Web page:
Friday, June 14, 2019

The Process of Writing

A few people have contacted me, wanting to discuss the process side of writing. I get a lot of questions about that, so in turn I thought I would drum up a few things I have learned about the process behind the writing. Some of them are pretty commonplace, others are very subtle, and there are a few important ones that people don't think about. This is more than just how I drink gin when I write and scotch when I edit, this is about setting the whole environment to be a writing environment.

A big part is habits. Above all else, the most important part of being a writer is developing the routines that put you in that mindset to write. This might sound irrelevant, but it is the little things that help bring us to that special place where we can write. Sure - some people can just pull out a pen and pad and go to work. That's fine, but chances are they have already been through all the other steps and what you see with that pad and paper is the result of many years of training.

For me, I keep no secrets in discussing my process. I first started writing regularly during my fifty-minute train commute to and from work. This brought its little bag of sensory cues that became ingrained in me over the years. Sitting in a cushioned but not-too-soft chair. Laptop on my lap. Noise around me, not too loud, like boring small talk or the rumble of the train. I no longer take that train, but when I want to write, recreating those sensory cues draw me into a writing mindset immediately.

And while my mind is on that train, here's another habit it created - time. I write best early in the morning or late in the afternoon. If my mind has just woke up, it is ready to be creative thanks to those mornings going to work. And after a day of being in a very serious, analytical place, following the straight lines and uncompromising rules of the hard sciences, creativity becomes an escape. Those are the mental cues that bring my mind around to being that writer.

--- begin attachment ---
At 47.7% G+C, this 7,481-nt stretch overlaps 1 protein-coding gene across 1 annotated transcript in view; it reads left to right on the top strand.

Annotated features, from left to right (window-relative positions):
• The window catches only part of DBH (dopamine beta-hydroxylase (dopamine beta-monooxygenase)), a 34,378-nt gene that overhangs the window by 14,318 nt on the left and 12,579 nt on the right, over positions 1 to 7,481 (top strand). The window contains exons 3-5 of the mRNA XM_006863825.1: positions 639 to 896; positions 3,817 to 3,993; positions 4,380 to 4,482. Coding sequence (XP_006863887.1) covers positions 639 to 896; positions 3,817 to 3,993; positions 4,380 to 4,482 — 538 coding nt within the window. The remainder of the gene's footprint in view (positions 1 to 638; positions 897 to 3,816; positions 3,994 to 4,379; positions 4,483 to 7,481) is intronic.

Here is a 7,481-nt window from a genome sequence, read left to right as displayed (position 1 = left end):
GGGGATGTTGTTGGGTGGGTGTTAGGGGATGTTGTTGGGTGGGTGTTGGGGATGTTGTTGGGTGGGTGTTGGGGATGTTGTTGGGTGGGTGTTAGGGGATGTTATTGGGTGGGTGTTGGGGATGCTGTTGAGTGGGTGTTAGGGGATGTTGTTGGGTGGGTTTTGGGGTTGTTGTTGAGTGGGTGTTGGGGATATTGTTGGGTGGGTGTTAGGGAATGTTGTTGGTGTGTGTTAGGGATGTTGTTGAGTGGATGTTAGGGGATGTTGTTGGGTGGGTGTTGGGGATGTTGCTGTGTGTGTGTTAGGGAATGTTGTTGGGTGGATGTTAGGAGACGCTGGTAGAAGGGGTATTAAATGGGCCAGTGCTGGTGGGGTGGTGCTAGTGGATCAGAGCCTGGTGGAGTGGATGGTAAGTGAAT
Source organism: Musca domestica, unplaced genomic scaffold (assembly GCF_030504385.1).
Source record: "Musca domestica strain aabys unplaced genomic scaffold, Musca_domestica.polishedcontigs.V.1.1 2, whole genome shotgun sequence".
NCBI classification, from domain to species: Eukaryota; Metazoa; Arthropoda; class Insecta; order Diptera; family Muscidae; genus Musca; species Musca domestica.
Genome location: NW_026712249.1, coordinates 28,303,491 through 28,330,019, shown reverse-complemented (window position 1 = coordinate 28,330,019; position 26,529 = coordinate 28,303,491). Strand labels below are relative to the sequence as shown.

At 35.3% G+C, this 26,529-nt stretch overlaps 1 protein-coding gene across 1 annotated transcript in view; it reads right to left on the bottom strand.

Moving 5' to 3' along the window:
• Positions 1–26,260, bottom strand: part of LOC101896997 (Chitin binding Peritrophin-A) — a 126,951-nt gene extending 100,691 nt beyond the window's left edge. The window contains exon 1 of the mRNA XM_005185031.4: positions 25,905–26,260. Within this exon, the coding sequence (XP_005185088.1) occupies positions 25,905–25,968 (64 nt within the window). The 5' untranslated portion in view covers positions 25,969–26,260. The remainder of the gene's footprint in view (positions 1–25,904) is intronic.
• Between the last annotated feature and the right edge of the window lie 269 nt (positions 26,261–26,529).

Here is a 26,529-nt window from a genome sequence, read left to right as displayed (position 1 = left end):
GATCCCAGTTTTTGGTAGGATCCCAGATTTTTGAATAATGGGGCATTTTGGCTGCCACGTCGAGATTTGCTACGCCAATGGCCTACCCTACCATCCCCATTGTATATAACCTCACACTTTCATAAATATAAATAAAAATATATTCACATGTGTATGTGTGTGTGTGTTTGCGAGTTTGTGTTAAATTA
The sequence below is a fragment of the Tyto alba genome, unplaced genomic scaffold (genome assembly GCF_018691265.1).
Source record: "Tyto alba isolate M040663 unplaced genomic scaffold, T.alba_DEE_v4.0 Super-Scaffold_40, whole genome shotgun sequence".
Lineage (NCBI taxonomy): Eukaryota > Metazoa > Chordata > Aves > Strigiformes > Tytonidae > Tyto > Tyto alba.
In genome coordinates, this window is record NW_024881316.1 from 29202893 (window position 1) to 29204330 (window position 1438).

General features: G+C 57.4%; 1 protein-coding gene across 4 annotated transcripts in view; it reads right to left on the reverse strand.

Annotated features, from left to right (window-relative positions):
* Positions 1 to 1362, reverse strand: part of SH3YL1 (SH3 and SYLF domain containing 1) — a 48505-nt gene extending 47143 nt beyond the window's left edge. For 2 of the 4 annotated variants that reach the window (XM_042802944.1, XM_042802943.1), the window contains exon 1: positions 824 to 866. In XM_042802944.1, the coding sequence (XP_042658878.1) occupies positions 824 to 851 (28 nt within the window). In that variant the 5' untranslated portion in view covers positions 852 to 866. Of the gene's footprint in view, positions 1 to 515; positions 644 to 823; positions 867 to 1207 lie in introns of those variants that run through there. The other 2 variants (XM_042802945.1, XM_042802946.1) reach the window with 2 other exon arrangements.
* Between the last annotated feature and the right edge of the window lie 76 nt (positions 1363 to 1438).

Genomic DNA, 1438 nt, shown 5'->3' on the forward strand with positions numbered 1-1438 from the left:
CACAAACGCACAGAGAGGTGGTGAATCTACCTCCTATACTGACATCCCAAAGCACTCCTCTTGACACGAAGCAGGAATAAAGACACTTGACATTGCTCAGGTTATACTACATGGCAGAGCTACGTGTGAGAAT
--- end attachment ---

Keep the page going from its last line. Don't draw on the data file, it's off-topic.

It might sound like writers are just two-legged versions of Pavlov's dog, and that's kind of true. When we dedicate ourselves to being writers, the first step is already waiting - dedication. We need to move ourselves toward that goal, force ourselves to act even on days where we don't have the energy. That's where we use little sensory cues to put ourselves in the mood to be that person we want to be?

Think about this. Where are you when you are writing at your best? The exact geography isn't important - it's the surrounding details that are worth noting. Upright or lying down? Public or private? Noisy or quiet? Music? Nature? Familiar spaces or exotic locations? I know a few people who live the cliche of sitting in Starbucks, day after day, drinking their French roast and writing the Great American Novel. Look at the writing environment the have created. Maybe it's not too original, but it works for them - public, socially noisy, a distinct sensory quality, and a caffeine buzz. As they repeat this time and again, those cues become ingrained in their pattern. Eventually, a strong coffee triggers that writing mind. Sitting in a public area sparks creativity. Hearing the alt-jazz playing in every Starbucks in the country puts them in the mood to create. It all gets the mind riled up.

The one thing to also consider as you develop your writing habits - what sparks your creative side? What are you doing when great ideas come to mind? This should inform you about the kind of things you should bring to your little group of habits you nurture as you write. My creative space is in my car - I can run dialogue, talk about ideas, and think aloud about just how weird things can be (Yes, I'm that guy in the car next to you, windows closed, mouthing off about absolutely nothing you understand). Once I realized that, I decided that if I was having trouble writing, I would grab my laptop and drive to a place that had my writing elements. The driving creativity would start, and by the time I hit the destination, I am ready to roll.

And yes, sometimes that destination is just going back to my house. Especially if I want a little gin while I write.

1 comment:

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